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Sunday, April 1, 2012

O, Foolish, Foolish Day…

A spring day in the ValleyThou shouldst not have been old till thou hadst been wise.

The Fool in W. Shakespeare’s, King Lear, I,v, ll. 48-49

Today is that one day of the year I sneak up on the kitchen sink. The problem with the First Day of April is that what befalls you on April First is long forgotten a year later. Thus year after year you become the fool, the victim of “Fool me twice, shame on me.” And so this day I approach the kitchen faucet warily. On at least three 4/1’s I can think of, my midsection received a good drenching when I turned on the tap to fill the coffee pot for the morning’s coffee. “Someone” in the household had the foresight the night before the Day of Fools to tape the hose nozzle lever in the “on”position and direct it purposely toward whoever used the sink faucet. Nothing quite like a spray of cold water below the belt to make one feel the fool. Believe you me, fools do suffer indeed.

A year ago I tried to prank Ripple readers (in modern vernacular, it’s now called “punking”) with a story about a bagful of cash I found roadside on my Valley walk ( “How Green is My Valley?”…, 4/1/2011). Some were fooled (my mother, for one, who called her friend to tell him I had won the Valley lottery); others were not (see the “comments” on the post). This year I was either at a loss on how to “put one over” on my readers or just lacked the inspiration, but I do hope if you were pranked today, it was in good, harmless fun and you played the fool with a sense of humor. I do hope also you did not fake your death in a traffic accident, as did my nephew, then post it on Facebook and make it appear as if his mother had written the post… a Foolish, Foolish thing that caused many of the close family to lose considerable sleep last night; there’s quite a divide between fun and thoughtless cruelty.

I have two friends, June and Floyd Preston of Lawrence, Kansas, who have spent most of their adult lives collecting, studying, and curating an extensive and thorough collection of North and South American butterflies. They are both in their eighties and their days of field work and collecting are now behind them. June and Floyd decided early on at the outset of their efforts, their collection and field notes should be devoted to scientific study and to this purpose donated their entire lifetime work of thousands of specimens to The McGuire Center for Lepidoptera and Biodiversity in Gainesville, Florida. Inspired by an anecdote about the great naturalist Charles Darwin, two years ago I decided I’d April Fool June and Floyd by presenting them an email attachment of a strange butterfly I had discovered. As the story goes, Darwin liked children and two boys decided they’d pull a prank on their distinguished friend. They collected a beetle, butterfly, centipede, and a grasshopper, and removed certain body parts: the head from the beetle, body from the centipede, the butterfly wings, and the legs from the grasshopper. Carefully, they joined these body parts together to form a composite bug, which they presented to Darwin. Then the question: “What kind of bug is this?” Darwin asked them where they found the critter: “In a field,” they informed the naturalist. “Did it hum?” Darwin asked. “Well…”the boys replied, “yes, it did.” “Then it’s a humbug,” the old man informed them.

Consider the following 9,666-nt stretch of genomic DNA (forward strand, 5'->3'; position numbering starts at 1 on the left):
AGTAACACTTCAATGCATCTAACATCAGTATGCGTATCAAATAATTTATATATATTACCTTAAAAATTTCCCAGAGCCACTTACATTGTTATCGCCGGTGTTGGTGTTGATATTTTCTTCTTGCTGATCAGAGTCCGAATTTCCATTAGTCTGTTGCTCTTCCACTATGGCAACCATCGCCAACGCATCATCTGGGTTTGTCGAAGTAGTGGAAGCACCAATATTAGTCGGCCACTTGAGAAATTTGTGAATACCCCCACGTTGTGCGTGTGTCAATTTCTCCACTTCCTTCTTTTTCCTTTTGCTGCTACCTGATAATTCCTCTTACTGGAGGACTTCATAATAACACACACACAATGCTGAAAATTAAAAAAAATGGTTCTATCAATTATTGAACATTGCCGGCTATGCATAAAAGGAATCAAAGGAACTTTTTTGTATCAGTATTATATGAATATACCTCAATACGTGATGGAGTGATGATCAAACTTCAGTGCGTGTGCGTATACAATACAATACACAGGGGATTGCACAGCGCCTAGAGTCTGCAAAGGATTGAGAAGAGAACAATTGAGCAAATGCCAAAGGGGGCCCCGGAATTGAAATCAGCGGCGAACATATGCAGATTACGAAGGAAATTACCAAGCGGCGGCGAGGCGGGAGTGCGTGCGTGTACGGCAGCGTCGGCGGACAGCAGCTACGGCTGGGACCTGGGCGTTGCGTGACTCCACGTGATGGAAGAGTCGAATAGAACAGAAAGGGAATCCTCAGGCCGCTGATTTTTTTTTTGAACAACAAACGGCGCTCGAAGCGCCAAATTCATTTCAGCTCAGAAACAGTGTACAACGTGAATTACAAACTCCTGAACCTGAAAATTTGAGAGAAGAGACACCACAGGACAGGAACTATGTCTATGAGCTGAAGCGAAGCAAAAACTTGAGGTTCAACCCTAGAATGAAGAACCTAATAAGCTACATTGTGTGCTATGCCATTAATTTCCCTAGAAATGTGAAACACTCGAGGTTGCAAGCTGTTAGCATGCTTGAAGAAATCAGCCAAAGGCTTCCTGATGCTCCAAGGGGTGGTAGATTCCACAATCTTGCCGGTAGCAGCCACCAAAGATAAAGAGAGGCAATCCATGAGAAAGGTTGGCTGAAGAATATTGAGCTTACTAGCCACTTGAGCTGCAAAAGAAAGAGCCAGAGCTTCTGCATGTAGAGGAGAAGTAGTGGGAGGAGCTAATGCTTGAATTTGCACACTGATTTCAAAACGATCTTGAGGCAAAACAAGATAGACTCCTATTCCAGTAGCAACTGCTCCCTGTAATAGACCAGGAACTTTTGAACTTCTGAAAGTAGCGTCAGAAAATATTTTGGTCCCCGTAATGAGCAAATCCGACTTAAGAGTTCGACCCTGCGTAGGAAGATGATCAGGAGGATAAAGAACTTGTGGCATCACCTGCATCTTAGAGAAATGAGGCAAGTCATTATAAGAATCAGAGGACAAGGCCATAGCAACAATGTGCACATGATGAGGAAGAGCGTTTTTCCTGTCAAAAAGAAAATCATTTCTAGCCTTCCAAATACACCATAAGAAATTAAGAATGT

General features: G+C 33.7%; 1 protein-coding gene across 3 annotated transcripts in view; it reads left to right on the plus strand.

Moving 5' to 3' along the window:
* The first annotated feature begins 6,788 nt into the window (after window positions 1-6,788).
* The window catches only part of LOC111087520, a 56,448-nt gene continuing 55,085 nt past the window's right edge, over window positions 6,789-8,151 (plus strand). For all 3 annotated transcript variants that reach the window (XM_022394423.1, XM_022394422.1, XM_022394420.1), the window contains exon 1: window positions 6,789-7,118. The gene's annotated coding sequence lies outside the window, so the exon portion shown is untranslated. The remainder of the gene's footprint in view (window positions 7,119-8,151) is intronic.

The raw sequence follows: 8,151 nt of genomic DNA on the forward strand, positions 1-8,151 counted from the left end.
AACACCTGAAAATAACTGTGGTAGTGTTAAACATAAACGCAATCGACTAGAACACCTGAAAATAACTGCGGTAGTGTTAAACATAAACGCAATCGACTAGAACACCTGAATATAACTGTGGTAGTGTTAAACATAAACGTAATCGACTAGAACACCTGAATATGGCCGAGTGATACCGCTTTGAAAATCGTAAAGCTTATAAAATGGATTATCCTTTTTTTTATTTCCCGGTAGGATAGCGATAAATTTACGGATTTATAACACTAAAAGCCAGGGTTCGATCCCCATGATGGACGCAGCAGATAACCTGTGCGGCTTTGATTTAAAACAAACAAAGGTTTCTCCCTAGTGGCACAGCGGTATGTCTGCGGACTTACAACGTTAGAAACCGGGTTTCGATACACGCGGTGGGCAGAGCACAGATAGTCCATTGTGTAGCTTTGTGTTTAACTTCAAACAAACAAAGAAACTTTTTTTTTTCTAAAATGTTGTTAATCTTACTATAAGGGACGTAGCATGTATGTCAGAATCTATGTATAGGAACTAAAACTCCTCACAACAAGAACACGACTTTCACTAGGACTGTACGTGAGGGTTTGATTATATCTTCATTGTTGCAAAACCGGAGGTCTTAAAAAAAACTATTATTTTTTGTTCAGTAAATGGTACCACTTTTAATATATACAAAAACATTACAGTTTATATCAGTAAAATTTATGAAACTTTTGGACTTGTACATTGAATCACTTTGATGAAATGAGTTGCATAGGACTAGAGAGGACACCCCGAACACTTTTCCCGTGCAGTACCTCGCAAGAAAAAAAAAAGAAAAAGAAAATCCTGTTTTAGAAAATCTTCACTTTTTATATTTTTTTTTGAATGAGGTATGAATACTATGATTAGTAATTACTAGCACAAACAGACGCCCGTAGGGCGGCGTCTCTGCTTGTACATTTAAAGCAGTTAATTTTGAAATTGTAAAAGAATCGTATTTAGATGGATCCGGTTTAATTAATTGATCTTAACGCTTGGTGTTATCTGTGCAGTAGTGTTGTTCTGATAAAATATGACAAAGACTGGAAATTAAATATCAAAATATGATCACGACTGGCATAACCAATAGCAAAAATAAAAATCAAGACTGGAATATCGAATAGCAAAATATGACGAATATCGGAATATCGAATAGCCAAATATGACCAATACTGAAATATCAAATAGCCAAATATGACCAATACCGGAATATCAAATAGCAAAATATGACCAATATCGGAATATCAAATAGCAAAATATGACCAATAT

Thus inspired, I took the body of a honey bee and wings from four different species of butterflies, carefully glued them to the bug (and mindful to apply the rules of scientific nomenclature, named it after its discoverer), and labeled it as such. I photographed this rare, new insect, and sent it as an email attachment to my friends in Lawrence, Kansas. My efforts were done in pure jest; I knew two dedicated lepidopterists who’d spent a lifetime collecting and studying butterflies wouldn’t be fooled by such a crude attempt at such subterfuge and quickly expose the composite fraud. And the Prestons weren’t fooled in the least, but in the spirit of the day and my efforts to “humbug” them, April 1st was more than just another day of the year. They were entertained and enjoyed the diversion. After all--good, clean fun: isn’t that what April Fool’s Day is all about?Foolish bug...

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